For those hoping for some closure on the fiscal year 2011 budget, don’t hold your breath. The House’s year-long spending bill was voted down by the Senate last week, and the Senate’s alternative also failed to garner enough support to pass.
In place of a budget, House Republicans have introduced yet another short-term spending bill that chips away at government spending to the tune of two billion dollars per week. As long as the House, Senate, and President can find a way to keep the government operating, none can be accused of dropping the ball and causing a government shutdown.
But how much longer can this last? The current fiscal year doesn’t end until Sept. 30, and the budget battles have all but consumed the limited bandwidth of Congress. Granted, budgeting is an important way for the nation to express priorities, but this means that many other substantive issues go unaddressed.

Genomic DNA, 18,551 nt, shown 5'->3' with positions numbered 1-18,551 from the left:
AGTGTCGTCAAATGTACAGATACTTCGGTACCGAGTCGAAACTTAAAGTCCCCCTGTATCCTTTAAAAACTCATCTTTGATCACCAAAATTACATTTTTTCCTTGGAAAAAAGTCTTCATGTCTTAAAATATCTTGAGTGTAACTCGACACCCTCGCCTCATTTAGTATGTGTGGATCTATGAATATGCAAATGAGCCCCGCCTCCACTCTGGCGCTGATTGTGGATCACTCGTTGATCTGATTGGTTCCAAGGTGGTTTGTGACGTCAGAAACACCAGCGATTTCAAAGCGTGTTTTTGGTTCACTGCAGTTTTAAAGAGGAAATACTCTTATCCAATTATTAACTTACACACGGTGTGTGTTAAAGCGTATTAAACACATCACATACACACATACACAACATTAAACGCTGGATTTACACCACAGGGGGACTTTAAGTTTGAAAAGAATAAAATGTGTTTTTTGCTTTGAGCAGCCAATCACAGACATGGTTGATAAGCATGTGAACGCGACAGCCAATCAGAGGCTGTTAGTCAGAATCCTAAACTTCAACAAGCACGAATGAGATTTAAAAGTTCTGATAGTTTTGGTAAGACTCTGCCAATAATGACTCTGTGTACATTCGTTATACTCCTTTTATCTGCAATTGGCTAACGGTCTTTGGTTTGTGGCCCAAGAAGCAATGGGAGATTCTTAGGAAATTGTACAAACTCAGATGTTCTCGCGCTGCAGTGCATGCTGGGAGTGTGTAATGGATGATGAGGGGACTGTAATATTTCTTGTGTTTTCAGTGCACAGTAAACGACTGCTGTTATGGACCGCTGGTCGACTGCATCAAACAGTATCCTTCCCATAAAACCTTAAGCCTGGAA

The politics of budgeting are especially important in the face of a down economy and major deficits, but there is also the matter of public policy. Instead of reducing government programs to budgetary line items, we must carefully consider the history and impact of a program before making the decision to cut.
Both the White House and the House Republican majority have instituted measures to enhance the transparency of government decision making. Neither side has provided a thorough rationale for cuts. Like many Americans, I recognize the need to limit government spending, but cuts must be done in the most thoughtful and democratic way possible. I know we can do better.